children playing

Parents, daycare providers call on government for clear guidance on making child care settings safer

Printer-friendly versionSend by emailPDF version
'I have no way to make an informed decision about the safety of his daycare,' mother says
Dickson, Courtney
Publication Date: 
13 Jan 2022


Lisa Weighton kept her two-and-a half-year-old child home for an extra week after the holidays out of concern for her family's safety, as Omicron spread rapidly throughout the province.

"We thought there was a high risk that we would see increased rates of positive cases in his daycare, just like we would expect in the community," she said.

Three confirmed cases at their Victoria, B.C., daycare that week forced the facility to close, meaning Weighton had to stay home from work for another week to look after her child. Now, she worries about what will happen when the daycare reopens. 

"I'm worried about if it's going to be more of the same if we're going to see more positive cases," she said.

"I have no way to make an informed decision about the safety of his daycare when he goes back, and it really feels like our family and our family alone has to make the choice between working or protecting our toddler and keeping him at home safe."

Meagan Brame, who owns a daycare in Esquimalt, says providers are "basically running blind" because they haven't been given clear operating guidelines during the most recent wave of the pandemic.

"Preschool age children and toddlers, they like to lick each other for lack of a better phrase," she said. 

She says although daycares are required to have a certain amount of space available per child, kids want to play together, and physical distancing between each child is near impossible.

Additionally, daycare-age children aren't eligible for COVID-19 vaccination.

Brame and her staff are constantly cleaning and sanitizing surfaces. Staff and children are required to wear masks inside. They tell parents to keep kids home if they're sick. 

"It's finding that balance of what is too sick to be at daycare," Brame said. 

"I try to tell parents, if you look like this and went into the office would your coworkers say get out?"

Meanwhile, she said, schools are being given support and guidelines on how to manage as kids and teachers fall ill — and although daycares have been deemed an essential service, they don't get the same treatment.

Transparency, information and safety measures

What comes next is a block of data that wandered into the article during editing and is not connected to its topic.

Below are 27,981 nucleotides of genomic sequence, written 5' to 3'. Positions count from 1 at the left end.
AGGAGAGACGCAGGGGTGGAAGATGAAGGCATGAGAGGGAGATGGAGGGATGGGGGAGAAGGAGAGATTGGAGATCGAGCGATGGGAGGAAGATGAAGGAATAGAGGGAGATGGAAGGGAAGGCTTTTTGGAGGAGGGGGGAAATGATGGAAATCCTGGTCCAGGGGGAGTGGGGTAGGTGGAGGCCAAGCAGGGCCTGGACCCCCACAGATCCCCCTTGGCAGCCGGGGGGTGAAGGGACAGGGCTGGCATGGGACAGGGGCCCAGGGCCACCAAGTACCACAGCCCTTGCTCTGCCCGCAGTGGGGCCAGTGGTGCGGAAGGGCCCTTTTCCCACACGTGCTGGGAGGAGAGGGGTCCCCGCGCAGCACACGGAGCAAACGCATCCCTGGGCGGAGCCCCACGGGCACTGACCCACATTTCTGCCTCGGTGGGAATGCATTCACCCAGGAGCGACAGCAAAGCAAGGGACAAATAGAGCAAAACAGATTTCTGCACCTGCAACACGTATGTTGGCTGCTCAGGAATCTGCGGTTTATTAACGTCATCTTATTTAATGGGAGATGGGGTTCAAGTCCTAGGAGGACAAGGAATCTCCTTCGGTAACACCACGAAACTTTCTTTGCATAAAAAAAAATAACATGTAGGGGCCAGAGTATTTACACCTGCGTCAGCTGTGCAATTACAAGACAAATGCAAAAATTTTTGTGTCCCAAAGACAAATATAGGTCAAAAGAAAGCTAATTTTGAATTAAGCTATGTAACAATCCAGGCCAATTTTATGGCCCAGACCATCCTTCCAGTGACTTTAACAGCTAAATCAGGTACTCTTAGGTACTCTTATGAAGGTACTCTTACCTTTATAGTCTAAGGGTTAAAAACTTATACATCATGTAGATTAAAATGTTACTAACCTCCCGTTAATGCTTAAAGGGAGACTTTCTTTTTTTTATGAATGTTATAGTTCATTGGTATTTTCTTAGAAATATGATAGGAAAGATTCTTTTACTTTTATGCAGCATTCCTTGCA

Weighton says she wants the province to provide more transparency about exposure and transmission in child care settings so that parents can make informed decisions about when to keep their kids home. 

The Ministry of Health says child care guidance is set by the Provincial Health Office and the B.C. Centre for Disease Control, and that those guidelines have been communicated. 

"Generally, if children, regardless of vaccination status or exposure to COVID positive cases, have mild illness, they should stay away from school or child care settings until they feel well enough to resume their regular activities," the ministry said in an email to CBC.

"They can return to school, child care and other activities, when their symptoms resolve and they are better. They do not need a test, unless symptoms persist or worsen."

Earlier this week Provincial Health Officer Dr. Bonnie Henry said parents should lower the threshold for keeping kids home, and if they have a fever, they absolutely must stay home. 

"Parents know kids, you know your kids, you know if they have symptoms that are concerning or worrisome and to keep them home," she said.

While keeping kids home when they're sick is helpful, Weighton would like to see N95 masks implemented in child care settings and mandatory vaccination for daycare staff. Brame adds that staff should be prioritized for booster shots. 

"The kids really need child care, they need that socialization," Brame said. 

"The parents need to be able to go to work. We are an essential service, so we are working really hard to stay open."